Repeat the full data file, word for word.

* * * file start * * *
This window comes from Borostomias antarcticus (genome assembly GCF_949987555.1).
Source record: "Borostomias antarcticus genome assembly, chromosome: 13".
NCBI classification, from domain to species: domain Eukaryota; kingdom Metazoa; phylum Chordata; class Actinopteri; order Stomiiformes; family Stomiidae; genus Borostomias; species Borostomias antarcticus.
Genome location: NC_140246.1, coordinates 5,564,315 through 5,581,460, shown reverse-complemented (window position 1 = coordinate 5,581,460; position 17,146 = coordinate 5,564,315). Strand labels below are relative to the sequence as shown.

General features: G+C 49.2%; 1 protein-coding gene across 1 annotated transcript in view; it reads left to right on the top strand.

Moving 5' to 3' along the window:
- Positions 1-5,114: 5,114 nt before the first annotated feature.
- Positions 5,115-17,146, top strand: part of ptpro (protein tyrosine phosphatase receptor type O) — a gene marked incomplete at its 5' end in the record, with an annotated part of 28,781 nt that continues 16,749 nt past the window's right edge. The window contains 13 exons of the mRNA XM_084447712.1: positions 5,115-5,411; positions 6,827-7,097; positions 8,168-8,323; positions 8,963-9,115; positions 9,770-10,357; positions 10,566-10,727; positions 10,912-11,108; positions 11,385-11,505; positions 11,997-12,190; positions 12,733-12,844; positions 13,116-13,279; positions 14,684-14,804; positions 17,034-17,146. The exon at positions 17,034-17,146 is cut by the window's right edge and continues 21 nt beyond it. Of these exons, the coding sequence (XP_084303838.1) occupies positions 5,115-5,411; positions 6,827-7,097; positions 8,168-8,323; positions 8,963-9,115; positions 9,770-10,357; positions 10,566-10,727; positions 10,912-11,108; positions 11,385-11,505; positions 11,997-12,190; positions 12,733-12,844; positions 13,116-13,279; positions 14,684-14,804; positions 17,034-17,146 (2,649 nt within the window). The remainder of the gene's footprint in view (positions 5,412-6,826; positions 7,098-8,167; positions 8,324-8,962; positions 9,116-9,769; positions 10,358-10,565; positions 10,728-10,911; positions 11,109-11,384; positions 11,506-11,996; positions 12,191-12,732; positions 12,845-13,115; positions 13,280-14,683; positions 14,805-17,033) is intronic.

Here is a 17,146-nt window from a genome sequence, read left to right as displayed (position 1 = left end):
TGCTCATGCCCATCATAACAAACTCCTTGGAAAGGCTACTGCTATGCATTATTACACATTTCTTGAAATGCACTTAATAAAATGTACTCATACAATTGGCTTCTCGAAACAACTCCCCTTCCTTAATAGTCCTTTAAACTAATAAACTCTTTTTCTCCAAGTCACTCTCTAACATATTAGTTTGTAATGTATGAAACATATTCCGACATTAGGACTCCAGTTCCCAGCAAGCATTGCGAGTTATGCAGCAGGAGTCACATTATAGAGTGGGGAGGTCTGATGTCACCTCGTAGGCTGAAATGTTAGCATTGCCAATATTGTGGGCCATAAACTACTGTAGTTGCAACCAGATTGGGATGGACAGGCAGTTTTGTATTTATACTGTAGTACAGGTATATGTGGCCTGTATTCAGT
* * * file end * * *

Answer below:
This window comes from Borostomias antarcticus (genome assembly GCF_949987555.1).
Source record: "Borostomias antarcticus genome assembly, chromosome: 13".
NCBI classification, from domain to species: domain Eukaryota; kingdom Metazoa; phylum Chordata; class Actinopteri; order Stomiiformes; family Stomiidae; genus Borostomias; species Borostomias antarcticus.
Genome location: NC_140246.1, coordinates 5,564,315 through 5,581,460, shown reverse-complemented (window position 1 = coordinate 5,581,460; position 17,146 = coordinate 5,564,315). Strand labels below are relative to the sequence as shown.

General features: G+C 49.2%; 1 protein-coding gene across 1 annotated transcript in view; it reads left to right on the top strand.

Moving 5' to 3' along the window:
- Positions 1-5,114: 5,114 nt before the first annotated feature.
- Positions 5,115-17,146, top strand: part of ptpro (protein tyrosine phosphatase receptor type O) — a gene marked incomplete at its 5' end in the record, with an annotated part of 28,781 nt that continues 16,749 nt past the window's right edge. The window contains 13 exons of the mRNA XM_084447712.1: positions 5,115-5,411; positions 6,827-7,097; positions 8,168-8,323; positions 8,963-9,115; positions 9,770-10,357; positions 10,566-10,727; positions 10,912-11,108; positions 11,385-11,505; positions 11,997-12,190; positions 12,733-12,844; positions 13,116-13,279; positions 14,684-14,804; positions 17,034-17,146. The exon at positions 17,034-17,146 is cut by the window's right edge and continues 21 nt beyond it. Of these exons, the coding sequence (XP_084303838.1) occupies positions 5,115-5,411; positions 6,827-7,097; positions 8,168-8,323; positions 8,963-9,115; positions 9,770-10,357; positions 10,566-10,727; positions 10,912-11,108; positions 11,385-11,505; positions 11,997-12,190; positions 12,733-12,844; positions 13,116-13,279; positions 14,684-14,804; positions 17,034-17,146 (2,649 nt within the window). The remainder of the gene's footprint in view (positions 5,412-6,826; positions 7,098-8,167; positions 8,324-8,962; positions 9,116-9,769; positions 10,358-10,565; positions 10,728-10,911; positions 11,109-11,384; positions 11,506-11,996; positions 12,191-12,732; positions 12,845-13,115; positions 13,280-14,683; positions 14,805-17,033) is intronic.

Here is a 17,146-nt window from a genome sequence, read left to right as displayed (position 1 = left end):
TGCTCATGCCCATCATAACAAACTCCTTGGAAAGGCTACTGCTATGCATTATTACACATTTCTTGAAATGCACTTAATAAAATGTACTCATACAATTGGCTTCTCGAAACAACTCCCCTTCCTTAATAGTCCTTTAAACTAATAAACTCTTTTTCTCCAAGTCACTCTCTAACATATTAGTTTGTAATGTATGAAACATATTCCGACATTAGGACTCCAGTTCCCAGCAAGCATTGCGAGTTATGCAGCAGGAGTCACATTATAGAGTGGGGAGGTCTGATGTCACCTCGTAGGCTGAAATGTTAGCATTGCCAATATTGTGGGCCATAAACTACTGTAGTTGCAACCAGATTGGGATGGACAGGCAGTTTTGTATTTATACTGTAGTACAGGTATATGTGGCCTGTATTCAGT